But this is where things swing strongly in favour of taking the risk and putting in the time and the effort. With practice you realise that because it takes time to listen to both sides of an argument, measure the evidence and form an opinion, there is no shame in not having an opinion until then. You free yourself from the expectation to have opinions on everything and to pretend to know more than you do.

The benefits to independent thinking include (but are in no way restricted to) taking responsibility, learning more, improving yourself and bringing yourself closer to the truth. Arguably the most valuable benefit though is the liberation that the honesty that comes with it brings. By thinking for yourself you free yourself to learn who you are.

 

Antoine Ventouse 

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Yomping and The Independent Mind

YOMP is a term used by the Royal Marines to describe a long distance march carrying full kit. It is thought to come from the acronym of Your Own Marching Pace. It is in this sense that it reflects the Mamnick ethos to do things your own way.
Dressing, bike riding and thinking are Mamnick’s main interests. Here is a brief Yomper's guide to each.
Dress your own way
“Style is knowing who you are, what you want to say, and not giving a damn.” Orson Welles
Street fashion tribes have been around for a long time. Teddy Boys, Mods, Rockers, Skins, Punks, Casuals, Goths... the list goes on. Fastidious followers of these fashion fraternities have rarely dressed their own way. Instead they dress by the tribe's numbers - styles, colours, labels, pieces, combinations that their tribe has collectively decided are acceptable or unacceptable. They learn the rules and in the rules they trust.

The Yomper prefers mixing his clobber up and winging it over group-think. He trusts the mirror not the collective. Vintage, high street, independent or high end labels. Bespoke tailoring, fine knitwear and Goodyear welted traditional shoes one day. Cords, chinos or denim, full grain leather walking boots or classic trainers (depending on the terrain) and wax cotton jacket or high performance waterproof (depending on the weather) the next. They like to keep themselves thinking about the clothes they love and to keep others guessing.


Ride your own way
“Ride as much or as little, as long or as short as you feel. But ride.” Eddy Merckx
So many cycling tribes, so much boring waffle written about them. Hipster fixies, Eroica retro geeks, Strava segment chasers, Sportif warriors, training zone obsessed racers, ‘the rules’ roadies, mountain bikers and their countless sub-tribes, middle aged men who are 3 stone overweight on £5,000+ bikes lighter than those the pro’s ride and wearing kit that costs almost as much. (That last one isn’t really a tribe, but it’s definitely a thing.)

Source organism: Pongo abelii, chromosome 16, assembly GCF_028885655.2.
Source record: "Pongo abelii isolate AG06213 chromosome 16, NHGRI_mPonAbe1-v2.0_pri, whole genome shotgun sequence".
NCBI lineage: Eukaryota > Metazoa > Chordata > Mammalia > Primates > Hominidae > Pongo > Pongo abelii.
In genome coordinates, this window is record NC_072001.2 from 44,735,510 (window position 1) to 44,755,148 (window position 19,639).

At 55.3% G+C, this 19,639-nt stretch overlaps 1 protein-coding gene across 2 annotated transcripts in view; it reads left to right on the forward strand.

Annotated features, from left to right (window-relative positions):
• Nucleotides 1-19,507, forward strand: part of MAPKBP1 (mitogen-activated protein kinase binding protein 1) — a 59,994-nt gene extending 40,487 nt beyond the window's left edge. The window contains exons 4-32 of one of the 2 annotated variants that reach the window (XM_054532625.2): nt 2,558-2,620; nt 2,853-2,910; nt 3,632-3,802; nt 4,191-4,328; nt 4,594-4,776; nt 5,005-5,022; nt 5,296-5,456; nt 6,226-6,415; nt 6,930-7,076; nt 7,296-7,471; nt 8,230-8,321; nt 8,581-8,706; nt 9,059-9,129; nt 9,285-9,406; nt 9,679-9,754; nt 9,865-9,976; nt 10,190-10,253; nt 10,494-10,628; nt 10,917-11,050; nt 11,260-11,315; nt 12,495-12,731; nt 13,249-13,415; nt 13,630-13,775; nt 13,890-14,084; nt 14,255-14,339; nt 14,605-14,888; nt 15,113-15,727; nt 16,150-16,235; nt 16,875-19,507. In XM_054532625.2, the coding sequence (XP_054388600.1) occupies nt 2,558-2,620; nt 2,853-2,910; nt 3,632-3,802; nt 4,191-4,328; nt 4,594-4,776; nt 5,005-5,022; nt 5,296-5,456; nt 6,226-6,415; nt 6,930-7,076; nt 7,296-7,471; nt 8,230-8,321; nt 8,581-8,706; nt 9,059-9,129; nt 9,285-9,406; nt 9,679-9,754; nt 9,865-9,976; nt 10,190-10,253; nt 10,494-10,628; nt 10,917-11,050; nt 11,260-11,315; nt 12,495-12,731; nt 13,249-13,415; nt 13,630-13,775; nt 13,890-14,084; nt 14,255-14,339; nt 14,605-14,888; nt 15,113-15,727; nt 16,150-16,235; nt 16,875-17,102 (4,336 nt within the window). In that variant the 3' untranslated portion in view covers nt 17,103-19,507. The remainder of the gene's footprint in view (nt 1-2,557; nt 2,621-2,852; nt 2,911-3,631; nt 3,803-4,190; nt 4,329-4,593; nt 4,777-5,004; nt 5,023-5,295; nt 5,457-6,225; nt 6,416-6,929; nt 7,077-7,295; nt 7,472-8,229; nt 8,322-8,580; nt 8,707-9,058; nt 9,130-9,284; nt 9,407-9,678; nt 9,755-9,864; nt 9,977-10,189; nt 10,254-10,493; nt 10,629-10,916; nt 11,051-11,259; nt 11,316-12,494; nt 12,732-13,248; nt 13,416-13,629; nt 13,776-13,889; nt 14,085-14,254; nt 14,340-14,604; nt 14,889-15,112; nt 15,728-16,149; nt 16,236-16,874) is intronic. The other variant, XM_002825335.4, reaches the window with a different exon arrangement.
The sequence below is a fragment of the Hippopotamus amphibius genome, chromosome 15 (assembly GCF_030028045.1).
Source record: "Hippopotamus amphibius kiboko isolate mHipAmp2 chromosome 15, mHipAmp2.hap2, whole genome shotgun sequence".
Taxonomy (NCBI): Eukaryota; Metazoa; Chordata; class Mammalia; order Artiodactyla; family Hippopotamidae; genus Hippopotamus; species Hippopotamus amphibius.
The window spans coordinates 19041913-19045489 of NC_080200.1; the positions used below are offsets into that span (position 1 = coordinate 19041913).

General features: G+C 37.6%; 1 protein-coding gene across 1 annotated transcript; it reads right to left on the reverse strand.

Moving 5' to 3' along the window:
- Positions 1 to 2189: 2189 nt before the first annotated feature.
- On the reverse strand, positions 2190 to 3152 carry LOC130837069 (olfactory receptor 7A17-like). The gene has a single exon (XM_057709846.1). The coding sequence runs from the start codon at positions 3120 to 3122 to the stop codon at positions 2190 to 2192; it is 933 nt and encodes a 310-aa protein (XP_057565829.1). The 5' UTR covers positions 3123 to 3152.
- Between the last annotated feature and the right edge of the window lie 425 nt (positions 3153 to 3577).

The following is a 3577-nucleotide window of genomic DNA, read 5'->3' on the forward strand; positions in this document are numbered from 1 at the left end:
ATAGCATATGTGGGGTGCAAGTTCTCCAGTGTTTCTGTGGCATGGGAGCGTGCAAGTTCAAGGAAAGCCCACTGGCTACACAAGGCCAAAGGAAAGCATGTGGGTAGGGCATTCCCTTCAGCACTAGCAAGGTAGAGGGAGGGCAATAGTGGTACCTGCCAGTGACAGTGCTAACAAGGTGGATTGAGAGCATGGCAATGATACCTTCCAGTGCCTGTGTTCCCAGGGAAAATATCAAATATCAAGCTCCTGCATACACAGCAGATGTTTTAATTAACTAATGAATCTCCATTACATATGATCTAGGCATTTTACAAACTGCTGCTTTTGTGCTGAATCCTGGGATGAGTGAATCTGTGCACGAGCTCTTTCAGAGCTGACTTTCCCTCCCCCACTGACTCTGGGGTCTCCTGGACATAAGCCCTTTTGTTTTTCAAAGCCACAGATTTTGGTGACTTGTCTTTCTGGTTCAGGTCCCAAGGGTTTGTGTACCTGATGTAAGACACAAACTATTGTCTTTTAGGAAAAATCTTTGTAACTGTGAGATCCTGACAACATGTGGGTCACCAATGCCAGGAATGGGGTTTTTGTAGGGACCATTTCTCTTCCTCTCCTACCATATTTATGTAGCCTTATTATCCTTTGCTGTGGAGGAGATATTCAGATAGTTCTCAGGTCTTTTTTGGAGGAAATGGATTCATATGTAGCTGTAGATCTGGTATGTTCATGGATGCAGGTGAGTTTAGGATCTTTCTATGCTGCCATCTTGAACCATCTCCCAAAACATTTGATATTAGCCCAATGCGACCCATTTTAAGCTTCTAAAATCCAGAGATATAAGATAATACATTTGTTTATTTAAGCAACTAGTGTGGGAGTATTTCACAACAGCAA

The Yomper's bike could be new or old, cheap or expensive (but never stupidly expensive). The frame might be from a prestigious marque or from a little known frame builder, fitted with a matching groupset or a mixture of components from different decades. Whichever way, it will be set up well and well looked after; a reliable steed that will take them over varying terrain on their epic adventures. Some Yompers prefer to ride alone for the simplicity and the solitude. Or perhaps because they haven't yet found kindred spirits to ride with. Some ride in groups but the numbers are usually small. Alone or on a group ride, the Yomper's concern is having a good time and not what other people think.

Think your own way
“Take the risk of thinking for yourself. Much more happiness, truth, beauty and wisdom will come to you that way.” Christopher Hitchens
So many people prefer not to think for themselves. They take the safe, easy path and go with the majority. To confirm their opinions, they read and watch only the news that best fits their biases. On both social media and in real life, they like the safe sound of echo chambers with people who know what they like and like what they know and who enjoy the comforting feel of lazy pats on the back. To consider alternative opinions, arguments and evidence and seek the truth is too much like hard work. And it would mean risking being out of step which is not for them.

The Yomper knows how to think. He knows his cognitive bias from his rational thought, his science from his pseudo-science, his correlation from causation, his anecdote from evidence, his facts from his feelings.  He doesn't care for the safety of the herd - he values honesty and the truth over being seen to have the 'right' set of opinions.
Antoine Ventouse